OLDHAM COUNCIL has welcomed Historic England’s agreement to place the Oldham Town Centre Conservation Area on its latest annual “at risk” register.
The move will give the local authority new access to specialist advice, expert help and funding sources in its bid to revive the fortunes of a series of important local structures.
Last month the council approved a new four-phase programme setting out robust plans to deliver a Heritage Centre and Coliseum Theatre over a ten year period.
This widened the original project remit to look at how other heritage assets, such as the Lyceum, Local Studies and old Museum buildings, can be saved and find viable future uses.
Following detailed assessments by officers, the need to bring empty buildings back into use was identified within the conservation area.
Prominent buildings with listed status on Union Street were assessed with both Oldham Council and Historic England recognising the need for action, starting with the inclusion of the area on the Heritage at Risk register.
A major regeneration programme is currently underway in Oldham town centre which seeks to support businesses and breathe new life into existing heritage assets.
Historic England champions historic environments and their “at risk” survey acknowledges the current position and will assist in securing advice and funds for development proposals.
Jim McMahon, Oldham Council Leader, said: “We approached Historic England to seek their support in highlighting the condition of the town’s important heritage buildings.
“We’ve long said our heritage must be the foundation of our regeneration programme and getting this area added to the “at risk” register is about doing everything we can to protect and preserve those assets.”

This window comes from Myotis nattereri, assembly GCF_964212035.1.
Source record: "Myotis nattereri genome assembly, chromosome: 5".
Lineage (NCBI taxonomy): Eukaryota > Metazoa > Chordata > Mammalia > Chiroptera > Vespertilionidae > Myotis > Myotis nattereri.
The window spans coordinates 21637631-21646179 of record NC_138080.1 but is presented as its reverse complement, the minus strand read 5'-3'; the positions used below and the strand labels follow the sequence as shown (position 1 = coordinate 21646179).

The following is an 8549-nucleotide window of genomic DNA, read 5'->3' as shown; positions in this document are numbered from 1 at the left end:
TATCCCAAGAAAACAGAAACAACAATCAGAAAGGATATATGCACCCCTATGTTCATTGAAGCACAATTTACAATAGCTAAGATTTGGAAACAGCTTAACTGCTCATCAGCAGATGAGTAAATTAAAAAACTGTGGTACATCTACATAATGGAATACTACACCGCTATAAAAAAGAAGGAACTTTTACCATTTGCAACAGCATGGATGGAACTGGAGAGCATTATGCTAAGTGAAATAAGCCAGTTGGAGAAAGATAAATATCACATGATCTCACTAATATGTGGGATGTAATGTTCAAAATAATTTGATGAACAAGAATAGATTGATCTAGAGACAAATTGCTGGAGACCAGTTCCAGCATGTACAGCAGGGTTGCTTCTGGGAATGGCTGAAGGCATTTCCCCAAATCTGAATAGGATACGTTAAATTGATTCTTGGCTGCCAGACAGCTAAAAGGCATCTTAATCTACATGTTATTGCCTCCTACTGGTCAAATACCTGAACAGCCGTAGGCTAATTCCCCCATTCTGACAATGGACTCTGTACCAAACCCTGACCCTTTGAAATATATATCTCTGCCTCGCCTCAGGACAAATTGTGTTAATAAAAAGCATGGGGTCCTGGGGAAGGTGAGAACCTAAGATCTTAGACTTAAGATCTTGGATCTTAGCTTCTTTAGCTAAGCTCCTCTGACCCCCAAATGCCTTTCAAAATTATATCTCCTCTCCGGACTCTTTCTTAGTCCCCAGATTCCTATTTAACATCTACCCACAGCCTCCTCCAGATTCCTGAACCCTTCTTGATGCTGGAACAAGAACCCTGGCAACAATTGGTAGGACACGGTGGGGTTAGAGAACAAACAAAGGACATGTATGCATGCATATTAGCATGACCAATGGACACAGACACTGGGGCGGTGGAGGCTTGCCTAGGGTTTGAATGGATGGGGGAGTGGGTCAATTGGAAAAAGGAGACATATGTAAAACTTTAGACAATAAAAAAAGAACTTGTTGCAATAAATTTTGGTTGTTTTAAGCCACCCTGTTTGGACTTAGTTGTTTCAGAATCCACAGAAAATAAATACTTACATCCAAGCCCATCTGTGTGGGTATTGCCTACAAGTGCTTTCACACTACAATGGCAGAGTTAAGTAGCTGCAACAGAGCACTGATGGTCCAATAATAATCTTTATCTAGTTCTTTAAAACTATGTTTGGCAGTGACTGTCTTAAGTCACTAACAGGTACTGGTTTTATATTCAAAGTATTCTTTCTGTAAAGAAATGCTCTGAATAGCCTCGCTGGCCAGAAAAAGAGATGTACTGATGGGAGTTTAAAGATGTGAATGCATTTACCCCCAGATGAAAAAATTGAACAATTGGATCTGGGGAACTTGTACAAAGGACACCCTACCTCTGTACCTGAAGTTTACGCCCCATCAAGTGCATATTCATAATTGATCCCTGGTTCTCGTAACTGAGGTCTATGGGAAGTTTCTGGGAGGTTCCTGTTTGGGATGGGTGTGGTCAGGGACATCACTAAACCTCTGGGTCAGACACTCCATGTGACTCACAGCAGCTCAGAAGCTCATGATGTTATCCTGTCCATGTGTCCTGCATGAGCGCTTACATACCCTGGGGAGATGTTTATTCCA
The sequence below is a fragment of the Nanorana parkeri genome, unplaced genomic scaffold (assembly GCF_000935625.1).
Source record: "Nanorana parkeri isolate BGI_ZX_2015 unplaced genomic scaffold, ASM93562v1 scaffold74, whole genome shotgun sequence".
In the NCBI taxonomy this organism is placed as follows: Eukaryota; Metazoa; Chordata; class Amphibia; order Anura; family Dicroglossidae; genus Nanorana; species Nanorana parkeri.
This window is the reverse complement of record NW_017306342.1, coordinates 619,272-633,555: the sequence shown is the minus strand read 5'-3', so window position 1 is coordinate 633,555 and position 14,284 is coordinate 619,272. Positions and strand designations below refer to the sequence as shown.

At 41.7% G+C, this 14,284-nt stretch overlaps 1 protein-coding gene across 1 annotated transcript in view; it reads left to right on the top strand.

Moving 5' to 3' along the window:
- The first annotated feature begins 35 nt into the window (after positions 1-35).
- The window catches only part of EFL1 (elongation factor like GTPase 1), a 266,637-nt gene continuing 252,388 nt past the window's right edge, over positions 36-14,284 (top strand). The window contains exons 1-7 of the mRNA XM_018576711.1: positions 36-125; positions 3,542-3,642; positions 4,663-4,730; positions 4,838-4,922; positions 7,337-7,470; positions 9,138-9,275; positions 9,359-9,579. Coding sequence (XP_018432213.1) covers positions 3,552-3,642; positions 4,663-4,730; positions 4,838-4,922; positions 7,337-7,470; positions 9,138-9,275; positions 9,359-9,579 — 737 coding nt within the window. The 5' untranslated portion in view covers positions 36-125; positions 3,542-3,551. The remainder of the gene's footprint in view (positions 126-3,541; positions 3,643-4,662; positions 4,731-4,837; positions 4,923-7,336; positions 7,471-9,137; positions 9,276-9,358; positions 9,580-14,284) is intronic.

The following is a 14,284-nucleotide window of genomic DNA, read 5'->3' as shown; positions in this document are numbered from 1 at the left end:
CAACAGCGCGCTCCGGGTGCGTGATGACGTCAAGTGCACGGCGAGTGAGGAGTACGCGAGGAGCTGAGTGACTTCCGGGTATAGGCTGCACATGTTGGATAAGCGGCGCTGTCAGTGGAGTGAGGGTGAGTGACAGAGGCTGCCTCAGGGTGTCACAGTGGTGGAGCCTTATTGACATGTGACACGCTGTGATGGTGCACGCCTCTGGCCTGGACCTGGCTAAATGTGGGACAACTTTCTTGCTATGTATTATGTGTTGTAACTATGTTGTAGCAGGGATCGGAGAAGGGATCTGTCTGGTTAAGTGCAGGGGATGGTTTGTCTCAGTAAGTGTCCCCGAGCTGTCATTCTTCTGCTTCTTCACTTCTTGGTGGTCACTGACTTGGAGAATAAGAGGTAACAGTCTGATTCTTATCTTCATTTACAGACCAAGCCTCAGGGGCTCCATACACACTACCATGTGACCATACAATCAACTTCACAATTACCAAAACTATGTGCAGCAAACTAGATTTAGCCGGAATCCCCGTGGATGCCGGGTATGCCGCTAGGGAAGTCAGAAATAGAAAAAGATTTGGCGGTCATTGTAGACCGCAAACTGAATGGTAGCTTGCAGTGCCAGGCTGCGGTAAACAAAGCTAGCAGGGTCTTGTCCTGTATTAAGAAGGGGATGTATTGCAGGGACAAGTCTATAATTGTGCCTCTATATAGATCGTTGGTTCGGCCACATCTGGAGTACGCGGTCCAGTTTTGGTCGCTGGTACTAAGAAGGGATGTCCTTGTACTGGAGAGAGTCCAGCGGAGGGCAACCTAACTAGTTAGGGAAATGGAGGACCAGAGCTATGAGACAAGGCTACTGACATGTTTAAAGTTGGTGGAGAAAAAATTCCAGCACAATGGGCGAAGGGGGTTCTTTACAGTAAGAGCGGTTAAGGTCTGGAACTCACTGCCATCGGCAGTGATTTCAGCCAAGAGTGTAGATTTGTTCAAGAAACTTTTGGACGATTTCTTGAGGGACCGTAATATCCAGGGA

He added: “Historic England has been supportive of our efforts throughout this process and their assistance will be invaluable.
“They understand the challenges facing historic buildings better than anyone and have an excellent track record of helping proactive partners to tackle them.
“This allows us to start accessing potential new specialist advice and gives us the status required for certain funding sources which were otherwise likely be denied to us.
“The gradual withdrawal from several important buildings has left them in a state of disrepair. If we don’t move to secure their future, they simply won’t have one.
“Buildings like the Lyceum, Masonic Hall and The Prudential building and others are hugely important.
“These fine structures are snapshots in the timeline of our history and it is our responsibility to reverse their decline, find new uses and ensure they are not lost to future generations.”
Historic England is given targets by the Government to help remove areas from the register and dedicates time and resources to achieve this.
HE have grant-aided and assisted many other areas wishing to develop Heritage Lottery Fund schemes or other heritage-led regeneration programmes and investments.
Darren Ratcliffe, Historic Places Adviser at Historic England, said: “Oldham town centre joins 24 other conservation areas at risk across Greater Manchester, most falling within town centres impacted in recent years by retail and market changes occurring within high streets.
“At the heart of Oldham lies a rich architectural heritage and the people have recently made great strides to tackle buildings at risk in their town.
“Enterprising projects such as the restoration the Old Town Hall and the grade II* George St Chapel by Age UK, demonstrate how historic buildings can be adapted to provide cultural, community, environmental and economic benefits as part of a coherent plan to re-energise town centres.”
See Historic England’s annual “at risk” register for 2015 at http://www.historicengland.org.uk